Health care system doctors ask for patience from the public regarding COVID-19 vaccines


SIOUX FALLS, S.D. (KELO) — The City of Sioux Falls is providing an update on the spread of COVID-19 in the city on Monday.

Sioux Falls Mayor Paul TenHaken started the meeting by saying COVID-19 updates will soon move to bi-weekly, effective next week.

TenHaken says the area hasn’t seen much of a surge of COVID-19 cases following the holidays. He says the hospitalizations have trended down to around 80 between both health care systems.

“‘Patience’ is the word to keep in mind when it comes to the COVID-19 vaccine,” TenHaken said.

Dr. Mike Wilde, Vice President Medical Officer, at Sanford University and Medical Center says the health care system is increasing testing while assessing how various treatments are helping patients.

Dr. Wilde says Sanford is working through the vaccination plan from the state of South Dakota. He says when it becomes time for patients to start getting the vaccine, the information will be on MyChart along with in the media and on social media.

Dr. Wilde thanked health care workers for helping with the vaccination process and caring for patients. He thanked those working the frontlines of the pandemic, along with partners at the city and the public in general.

Dr. David Basel, Vice President for Clinical Quality, at Avera Medical Group says officials at Avera haven’t seen a dreaded increase from the holidays. But he notes, we aren’t seeing a decrease in COVID-19 cases either.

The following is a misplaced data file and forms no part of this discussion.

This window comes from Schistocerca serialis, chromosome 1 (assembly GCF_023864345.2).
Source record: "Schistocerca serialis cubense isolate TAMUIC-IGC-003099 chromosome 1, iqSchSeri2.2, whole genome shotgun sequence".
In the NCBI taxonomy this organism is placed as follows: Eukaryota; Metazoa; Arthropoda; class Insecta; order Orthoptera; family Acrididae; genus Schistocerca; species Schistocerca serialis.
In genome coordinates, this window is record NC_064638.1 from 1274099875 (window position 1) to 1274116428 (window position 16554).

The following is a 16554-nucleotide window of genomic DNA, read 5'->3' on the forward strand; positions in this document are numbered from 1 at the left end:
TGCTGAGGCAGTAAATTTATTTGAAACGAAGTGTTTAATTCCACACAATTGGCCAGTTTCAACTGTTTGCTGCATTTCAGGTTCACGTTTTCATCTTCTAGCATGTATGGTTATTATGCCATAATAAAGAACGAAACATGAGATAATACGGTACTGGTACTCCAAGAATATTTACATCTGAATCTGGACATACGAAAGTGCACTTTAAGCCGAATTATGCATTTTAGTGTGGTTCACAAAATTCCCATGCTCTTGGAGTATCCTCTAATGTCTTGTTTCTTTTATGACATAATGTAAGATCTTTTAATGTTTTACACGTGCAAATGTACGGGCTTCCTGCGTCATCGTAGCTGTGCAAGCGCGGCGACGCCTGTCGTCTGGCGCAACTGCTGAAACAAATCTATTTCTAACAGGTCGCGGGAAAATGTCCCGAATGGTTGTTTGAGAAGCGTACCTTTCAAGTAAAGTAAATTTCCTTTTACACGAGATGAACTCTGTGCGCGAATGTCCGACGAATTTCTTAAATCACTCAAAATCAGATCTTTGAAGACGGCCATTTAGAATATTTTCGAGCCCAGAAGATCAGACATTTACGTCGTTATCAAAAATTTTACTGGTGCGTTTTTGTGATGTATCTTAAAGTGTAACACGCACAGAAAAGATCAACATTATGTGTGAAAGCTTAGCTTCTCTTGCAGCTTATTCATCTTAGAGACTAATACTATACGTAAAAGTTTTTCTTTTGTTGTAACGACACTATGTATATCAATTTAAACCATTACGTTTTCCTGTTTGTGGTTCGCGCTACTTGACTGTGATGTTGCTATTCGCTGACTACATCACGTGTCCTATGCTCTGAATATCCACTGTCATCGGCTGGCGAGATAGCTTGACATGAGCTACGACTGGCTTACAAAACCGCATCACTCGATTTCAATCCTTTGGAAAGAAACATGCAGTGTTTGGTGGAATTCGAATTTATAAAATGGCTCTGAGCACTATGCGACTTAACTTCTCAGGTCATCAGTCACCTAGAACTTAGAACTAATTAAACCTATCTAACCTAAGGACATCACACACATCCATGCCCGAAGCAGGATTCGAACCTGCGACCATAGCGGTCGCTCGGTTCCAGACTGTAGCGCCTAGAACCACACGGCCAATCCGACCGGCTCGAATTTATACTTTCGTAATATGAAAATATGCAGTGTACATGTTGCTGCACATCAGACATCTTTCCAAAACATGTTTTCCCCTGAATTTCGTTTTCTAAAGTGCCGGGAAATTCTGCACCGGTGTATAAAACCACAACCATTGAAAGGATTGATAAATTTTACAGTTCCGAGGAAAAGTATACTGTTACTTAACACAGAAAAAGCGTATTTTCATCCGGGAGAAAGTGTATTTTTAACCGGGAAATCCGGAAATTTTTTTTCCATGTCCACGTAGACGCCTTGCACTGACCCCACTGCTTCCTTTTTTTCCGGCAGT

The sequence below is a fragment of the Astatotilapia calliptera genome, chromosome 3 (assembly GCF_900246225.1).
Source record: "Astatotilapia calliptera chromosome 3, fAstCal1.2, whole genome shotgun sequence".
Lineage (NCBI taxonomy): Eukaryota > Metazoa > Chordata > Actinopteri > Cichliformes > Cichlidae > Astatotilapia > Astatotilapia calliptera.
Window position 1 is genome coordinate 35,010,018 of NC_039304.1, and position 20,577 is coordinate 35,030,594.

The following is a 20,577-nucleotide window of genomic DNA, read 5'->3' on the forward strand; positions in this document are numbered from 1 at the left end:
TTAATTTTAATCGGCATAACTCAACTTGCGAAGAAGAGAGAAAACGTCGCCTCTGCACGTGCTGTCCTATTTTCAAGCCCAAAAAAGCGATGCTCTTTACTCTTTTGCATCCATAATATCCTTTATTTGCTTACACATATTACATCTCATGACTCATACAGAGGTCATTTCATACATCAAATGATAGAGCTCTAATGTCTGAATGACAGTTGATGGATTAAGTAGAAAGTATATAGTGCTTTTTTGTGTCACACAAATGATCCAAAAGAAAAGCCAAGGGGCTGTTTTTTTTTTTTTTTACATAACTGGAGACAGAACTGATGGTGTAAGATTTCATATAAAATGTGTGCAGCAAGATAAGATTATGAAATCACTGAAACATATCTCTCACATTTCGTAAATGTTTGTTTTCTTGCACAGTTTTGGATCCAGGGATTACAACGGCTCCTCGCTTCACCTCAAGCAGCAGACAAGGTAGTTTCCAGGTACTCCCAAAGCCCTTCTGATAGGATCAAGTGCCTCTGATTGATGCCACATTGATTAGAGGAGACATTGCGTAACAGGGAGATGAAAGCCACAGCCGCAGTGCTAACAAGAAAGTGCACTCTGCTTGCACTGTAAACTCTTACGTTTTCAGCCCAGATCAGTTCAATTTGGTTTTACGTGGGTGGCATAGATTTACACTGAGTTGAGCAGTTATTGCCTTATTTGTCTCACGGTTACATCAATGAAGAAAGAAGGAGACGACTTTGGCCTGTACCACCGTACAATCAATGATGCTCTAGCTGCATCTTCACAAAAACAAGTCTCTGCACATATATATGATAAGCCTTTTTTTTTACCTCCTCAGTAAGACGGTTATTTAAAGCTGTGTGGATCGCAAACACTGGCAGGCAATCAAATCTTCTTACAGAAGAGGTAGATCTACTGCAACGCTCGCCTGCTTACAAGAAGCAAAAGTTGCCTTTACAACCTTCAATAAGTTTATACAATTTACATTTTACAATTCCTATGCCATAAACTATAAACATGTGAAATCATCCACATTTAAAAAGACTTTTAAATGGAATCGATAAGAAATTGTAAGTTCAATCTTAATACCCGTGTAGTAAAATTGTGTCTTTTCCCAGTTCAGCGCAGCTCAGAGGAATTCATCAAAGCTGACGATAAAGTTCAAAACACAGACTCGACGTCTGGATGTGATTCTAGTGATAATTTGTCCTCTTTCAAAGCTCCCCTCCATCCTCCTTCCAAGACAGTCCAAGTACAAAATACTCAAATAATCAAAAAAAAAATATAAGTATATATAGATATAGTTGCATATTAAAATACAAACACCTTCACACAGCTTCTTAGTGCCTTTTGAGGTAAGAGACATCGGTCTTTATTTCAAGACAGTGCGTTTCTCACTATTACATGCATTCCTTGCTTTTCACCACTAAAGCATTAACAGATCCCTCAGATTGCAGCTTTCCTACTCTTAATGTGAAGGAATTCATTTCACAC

Dr. Basel also asked for patience and grace as health care systems work through the vaccination plans to get first responders protected. He notes there are a large number of people in the next group and the state is only getting 11,000 doses of vaccine each week at this point. Basel says health care providers want to get the vaccine in arms as soon as possible, but it will take time. He says AstraZeneca and Johnson & Johnson vaccines will be up for Emergency Use Authorization in the coming months, which he says will help speed up the vaccination process.

Both doctors say health care systems needed help to mitigate COVID-19 in November and the public stepped up. They also say that needs to continue, particularly as cases are up across other parts of the country.

Dr. Wilde said the current vaccines out there do appear to be effective against the two additional strains.

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KELOLAND News is covering the Coronavirus outbreak. We have created a guide to everything you need to know to prepare. We also have the latest stories from across the globe feeding into this page.